Diabetes can't slow star Frazier athlete Dillon
By Les Harvath
Published: Thursday, May 3, 2012, 1:42 p.m.
In October of Kelsey Dillon's sophomore year at Frazier High School, in the middle of volleyball season, she suddenly had a lack of energy, not even having enough stamina to walk up stairs.
As Kelsey also was unable to quench her thirst, her mother escorted her to the hospital, where she was diagnosed with Type 1 juvenile diabetes, a hereditary disease found in both sides of her family.
Dillon says that in Type 1 diabetes, the pancreas does not produce any insulin. Medication provides the insulin she needs.
"I give myself six shots every day to lower my sugar level," she said. "I check my sugar level on a regular basis."
In addition to the insulin, Dillon has learned to "eat healthy and exercise. This helps regulate my blood sugar level. I don't eat much junk food and no greasy food or food with sugar. I eat a lot of fruits and chicken, especially grilled chicken."
If she is below a certain level, she drinks Gatorade or reaches for a candy bar, like Three Musketeers.
"I'm able to recognize the symptoms," she said. "I know when I'm low and I feel like I may pass out. All my coaches understand and I may have to sit out for a while in practice or games. In volleyball there was so much running my sugar level would go down or if there were some big games and I was excited or stressed, I could tell when the sugar level is low. Then go for the Gatorade or candy."
Despite the diabetes, Dillon has not permitted the condition to slow her on the field or court.
As a junior last year, she earned all-section and all-county honors in softball, batting .604, and was an all-county volleyball selection this past season. Last year her Lady Commodores volleyball team copped the WPIAL title.
Frazier softball coach Paul Harvey referred to Dillon as one of the best hitters on the team and marvels at her game, in spite of her condition.
"Kelsey plays through the diabetes," he said, "and she makes no excuses. She monitors herself in practice or during games and it does affect her sometimes, which forces her to sit for a while, but she gets right back on the field. She knows the feelings associated with diabetes and gives herself insulin when necessary."
On the softball field, Harvey has seen Dillon improve each season. Last year, in the Commodores' first playoff game, her two-run first inning homer proved the difference in Frazier's 2-0 win.
In Frazier's second playoff game, her solo home run in the second inning represented the team's only run in a 2-1 setback.
Even though Harvey quickly recalls Dillon's home runs in the playoffs last season, she points to Frazier's victory over Chartiers-Houston when she was a sophomore as her biggest high school softball memory.
"Chartiers-Houston was state champion and had only one loss that season, to the Lady Commodores," she said, proudly remembering the game.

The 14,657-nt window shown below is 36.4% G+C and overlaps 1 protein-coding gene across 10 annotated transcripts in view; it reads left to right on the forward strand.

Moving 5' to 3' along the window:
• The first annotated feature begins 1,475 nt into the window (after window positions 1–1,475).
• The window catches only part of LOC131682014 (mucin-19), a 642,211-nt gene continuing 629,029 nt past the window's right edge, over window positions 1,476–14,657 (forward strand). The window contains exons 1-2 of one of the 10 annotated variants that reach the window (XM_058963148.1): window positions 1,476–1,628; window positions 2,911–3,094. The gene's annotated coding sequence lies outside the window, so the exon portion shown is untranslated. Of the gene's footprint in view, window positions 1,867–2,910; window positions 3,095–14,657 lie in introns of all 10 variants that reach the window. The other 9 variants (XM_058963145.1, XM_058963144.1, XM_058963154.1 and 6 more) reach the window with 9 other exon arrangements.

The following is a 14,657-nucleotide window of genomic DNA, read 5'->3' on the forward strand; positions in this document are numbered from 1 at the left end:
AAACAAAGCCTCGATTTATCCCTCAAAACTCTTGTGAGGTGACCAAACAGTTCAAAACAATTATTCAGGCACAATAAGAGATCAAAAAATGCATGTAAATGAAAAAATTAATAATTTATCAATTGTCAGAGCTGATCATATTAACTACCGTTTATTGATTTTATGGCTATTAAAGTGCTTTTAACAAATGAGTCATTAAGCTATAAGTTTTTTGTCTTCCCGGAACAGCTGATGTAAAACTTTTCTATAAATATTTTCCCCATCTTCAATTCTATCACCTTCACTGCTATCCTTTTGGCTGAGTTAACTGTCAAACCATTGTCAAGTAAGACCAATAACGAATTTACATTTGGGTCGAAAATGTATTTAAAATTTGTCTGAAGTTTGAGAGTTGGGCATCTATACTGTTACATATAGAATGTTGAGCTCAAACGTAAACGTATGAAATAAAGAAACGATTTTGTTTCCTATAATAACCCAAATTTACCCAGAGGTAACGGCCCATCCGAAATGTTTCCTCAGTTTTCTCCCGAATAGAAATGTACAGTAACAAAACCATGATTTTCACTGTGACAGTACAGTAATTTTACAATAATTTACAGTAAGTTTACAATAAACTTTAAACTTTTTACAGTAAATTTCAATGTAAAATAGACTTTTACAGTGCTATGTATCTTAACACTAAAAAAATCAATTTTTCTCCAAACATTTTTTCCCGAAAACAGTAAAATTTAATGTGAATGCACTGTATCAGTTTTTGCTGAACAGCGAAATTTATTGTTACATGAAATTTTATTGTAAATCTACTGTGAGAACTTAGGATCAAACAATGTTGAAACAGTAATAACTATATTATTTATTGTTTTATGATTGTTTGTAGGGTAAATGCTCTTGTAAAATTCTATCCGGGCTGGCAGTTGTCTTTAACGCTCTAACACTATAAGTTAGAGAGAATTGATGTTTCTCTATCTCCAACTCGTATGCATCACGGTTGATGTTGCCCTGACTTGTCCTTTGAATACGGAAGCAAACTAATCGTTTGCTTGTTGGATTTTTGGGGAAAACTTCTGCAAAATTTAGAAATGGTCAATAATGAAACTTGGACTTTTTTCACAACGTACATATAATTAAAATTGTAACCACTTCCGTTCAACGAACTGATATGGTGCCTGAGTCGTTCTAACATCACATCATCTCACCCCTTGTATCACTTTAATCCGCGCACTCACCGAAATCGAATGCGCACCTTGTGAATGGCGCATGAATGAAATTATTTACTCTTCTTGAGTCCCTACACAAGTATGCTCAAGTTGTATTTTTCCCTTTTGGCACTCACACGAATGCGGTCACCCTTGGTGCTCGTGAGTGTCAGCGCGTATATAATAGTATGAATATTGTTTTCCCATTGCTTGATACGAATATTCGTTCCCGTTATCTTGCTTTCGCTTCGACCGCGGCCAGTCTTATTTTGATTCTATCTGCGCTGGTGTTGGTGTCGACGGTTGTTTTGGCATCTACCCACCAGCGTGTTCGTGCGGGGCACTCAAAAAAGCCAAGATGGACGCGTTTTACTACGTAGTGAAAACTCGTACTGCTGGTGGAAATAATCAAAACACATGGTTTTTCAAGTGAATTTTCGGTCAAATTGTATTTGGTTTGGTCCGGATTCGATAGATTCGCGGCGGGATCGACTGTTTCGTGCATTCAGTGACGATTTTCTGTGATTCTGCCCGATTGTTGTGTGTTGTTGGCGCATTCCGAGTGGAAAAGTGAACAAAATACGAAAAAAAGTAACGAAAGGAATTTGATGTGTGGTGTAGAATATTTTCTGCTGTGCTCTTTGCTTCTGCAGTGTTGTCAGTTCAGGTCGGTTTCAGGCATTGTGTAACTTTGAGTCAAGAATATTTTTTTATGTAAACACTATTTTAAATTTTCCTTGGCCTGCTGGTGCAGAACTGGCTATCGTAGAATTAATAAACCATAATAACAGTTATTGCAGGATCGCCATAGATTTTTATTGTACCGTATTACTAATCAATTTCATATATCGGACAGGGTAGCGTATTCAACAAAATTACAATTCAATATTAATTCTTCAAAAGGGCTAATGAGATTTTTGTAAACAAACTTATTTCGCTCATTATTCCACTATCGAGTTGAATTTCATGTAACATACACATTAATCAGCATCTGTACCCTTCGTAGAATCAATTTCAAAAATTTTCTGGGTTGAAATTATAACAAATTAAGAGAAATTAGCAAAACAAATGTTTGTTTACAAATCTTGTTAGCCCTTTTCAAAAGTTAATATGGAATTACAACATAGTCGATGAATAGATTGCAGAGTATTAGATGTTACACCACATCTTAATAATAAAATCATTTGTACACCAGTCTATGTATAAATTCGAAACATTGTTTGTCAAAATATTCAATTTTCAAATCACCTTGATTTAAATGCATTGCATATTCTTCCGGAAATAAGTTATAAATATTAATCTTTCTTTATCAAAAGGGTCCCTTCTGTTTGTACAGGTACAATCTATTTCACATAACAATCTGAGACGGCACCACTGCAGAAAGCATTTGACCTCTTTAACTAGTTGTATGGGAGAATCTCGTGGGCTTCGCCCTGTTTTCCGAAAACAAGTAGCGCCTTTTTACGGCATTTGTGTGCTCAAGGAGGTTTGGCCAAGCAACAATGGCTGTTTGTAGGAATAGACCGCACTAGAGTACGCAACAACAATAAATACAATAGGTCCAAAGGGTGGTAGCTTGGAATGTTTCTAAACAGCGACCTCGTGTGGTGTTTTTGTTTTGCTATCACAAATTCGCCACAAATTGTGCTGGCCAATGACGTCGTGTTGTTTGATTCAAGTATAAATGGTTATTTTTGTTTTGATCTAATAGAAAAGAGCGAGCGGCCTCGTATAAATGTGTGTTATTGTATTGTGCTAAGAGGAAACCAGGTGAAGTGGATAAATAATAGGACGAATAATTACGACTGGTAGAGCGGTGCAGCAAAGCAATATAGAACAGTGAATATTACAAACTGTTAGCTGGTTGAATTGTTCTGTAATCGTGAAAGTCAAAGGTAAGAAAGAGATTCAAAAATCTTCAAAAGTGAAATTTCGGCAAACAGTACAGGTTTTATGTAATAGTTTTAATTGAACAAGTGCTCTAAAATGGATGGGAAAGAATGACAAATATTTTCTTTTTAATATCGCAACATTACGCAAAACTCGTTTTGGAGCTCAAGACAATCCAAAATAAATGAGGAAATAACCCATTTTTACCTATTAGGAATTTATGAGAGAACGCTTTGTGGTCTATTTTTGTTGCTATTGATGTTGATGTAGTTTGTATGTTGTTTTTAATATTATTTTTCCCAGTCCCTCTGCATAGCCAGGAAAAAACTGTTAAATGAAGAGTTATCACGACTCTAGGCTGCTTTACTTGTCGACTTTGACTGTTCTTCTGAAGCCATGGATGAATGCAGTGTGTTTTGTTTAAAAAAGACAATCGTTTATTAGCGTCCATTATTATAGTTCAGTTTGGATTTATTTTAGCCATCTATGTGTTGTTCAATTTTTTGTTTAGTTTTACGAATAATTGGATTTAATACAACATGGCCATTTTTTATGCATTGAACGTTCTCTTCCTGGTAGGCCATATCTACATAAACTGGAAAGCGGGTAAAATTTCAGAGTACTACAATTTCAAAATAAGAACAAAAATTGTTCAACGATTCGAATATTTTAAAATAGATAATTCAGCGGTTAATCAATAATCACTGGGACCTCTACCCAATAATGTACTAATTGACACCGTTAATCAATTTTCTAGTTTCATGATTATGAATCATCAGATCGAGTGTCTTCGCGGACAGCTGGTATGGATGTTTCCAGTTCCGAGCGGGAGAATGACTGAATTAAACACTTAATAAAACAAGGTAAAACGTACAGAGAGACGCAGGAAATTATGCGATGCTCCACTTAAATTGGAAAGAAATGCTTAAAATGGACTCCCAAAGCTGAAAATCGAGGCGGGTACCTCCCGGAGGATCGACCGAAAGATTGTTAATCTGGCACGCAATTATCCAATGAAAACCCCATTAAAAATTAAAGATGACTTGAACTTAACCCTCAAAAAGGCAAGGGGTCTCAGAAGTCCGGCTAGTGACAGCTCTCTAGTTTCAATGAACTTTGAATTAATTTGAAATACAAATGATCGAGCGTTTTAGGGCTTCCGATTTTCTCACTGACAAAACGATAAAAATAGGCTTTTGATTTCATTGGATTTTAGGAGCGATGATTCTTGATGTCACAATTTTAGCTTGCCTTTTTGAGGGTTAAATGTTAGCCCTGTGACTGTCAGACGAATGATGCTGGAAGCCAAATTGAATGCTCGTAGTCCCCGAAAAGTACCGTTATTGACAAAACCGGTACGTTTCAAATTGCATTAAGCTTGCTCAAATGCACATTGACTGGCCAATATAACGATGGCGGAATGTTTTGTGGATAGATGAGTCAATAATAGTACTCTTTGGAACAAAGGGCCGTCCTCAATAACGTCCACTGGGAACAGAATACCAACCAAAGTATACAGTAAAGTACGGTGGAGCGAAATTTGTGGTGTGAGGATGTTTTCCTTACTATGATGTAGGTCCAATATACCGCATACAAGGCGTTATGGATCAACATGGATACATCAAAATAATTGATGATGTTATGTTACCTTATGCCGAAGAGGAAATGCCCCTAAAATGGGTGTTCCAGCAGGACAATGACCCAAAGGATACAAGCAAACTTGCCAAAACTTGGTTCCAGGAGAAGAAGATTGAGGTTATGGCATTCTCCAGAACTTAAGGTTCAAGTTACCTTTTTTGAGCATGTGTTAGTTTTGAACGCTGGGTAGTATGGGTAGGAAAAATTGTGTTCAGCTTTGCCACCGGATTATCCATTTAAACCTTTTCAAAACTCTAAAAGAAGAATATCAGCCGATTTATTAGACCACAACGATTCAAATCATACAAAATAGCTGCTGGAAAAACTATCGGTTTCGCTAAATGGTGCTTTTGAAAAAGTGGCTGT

At the mid-point mark this season, Dillon has continued her torrid hitting pace.
"Kelsey's season is going very well," Harvey said, understating the obvious, referring to her stats. Early in the season, she had 15 hits in 30 at bats for a .500 average, with a team-leading four home runs, equaling her total last year, and 14 runs batted in. Dillon plays first base and bats cleanup for the Commodores. "She hits very well in the clutch and there is no pressure with runners on base."
Even though Dillon competes in two sports, all the while dealing with the diabetes, she remains quite active in school as a member of the student government and FBLA, Health Careers, and Ecology clubs.
With Relay-for-Life, she helps raise money for cancer research. As a member of the Interact Club, she volunteers as a Salvation Army bell-ringer during the Christmas season. Not neglecting her academics, she maintains a 3.5 grade average and is ranked among the top 20 students in her class. Dillon noted that diabetes research is currently exploring the possibility of developing an artificial pancreas, researching the use pig pancreatic cells looking for a cure, and using an insulin pump, which automatically regulates an individual's sugar level.
As her scholastic career winds down, Dillon's post-secondary plans are to attend Seton Hill University in Greensburg this fall to major in becoming a physicians assistant. Her father, Mark, was a nurse and worked as director of an emergency room, while her mother, Tracey, is a medical transcriptionist. Dillon also volunteers at Uniontown Hospital.
"With my family background and growing up around medical issues and recently dealing with diabetes, I would like to be in a position to help others someday," she said.
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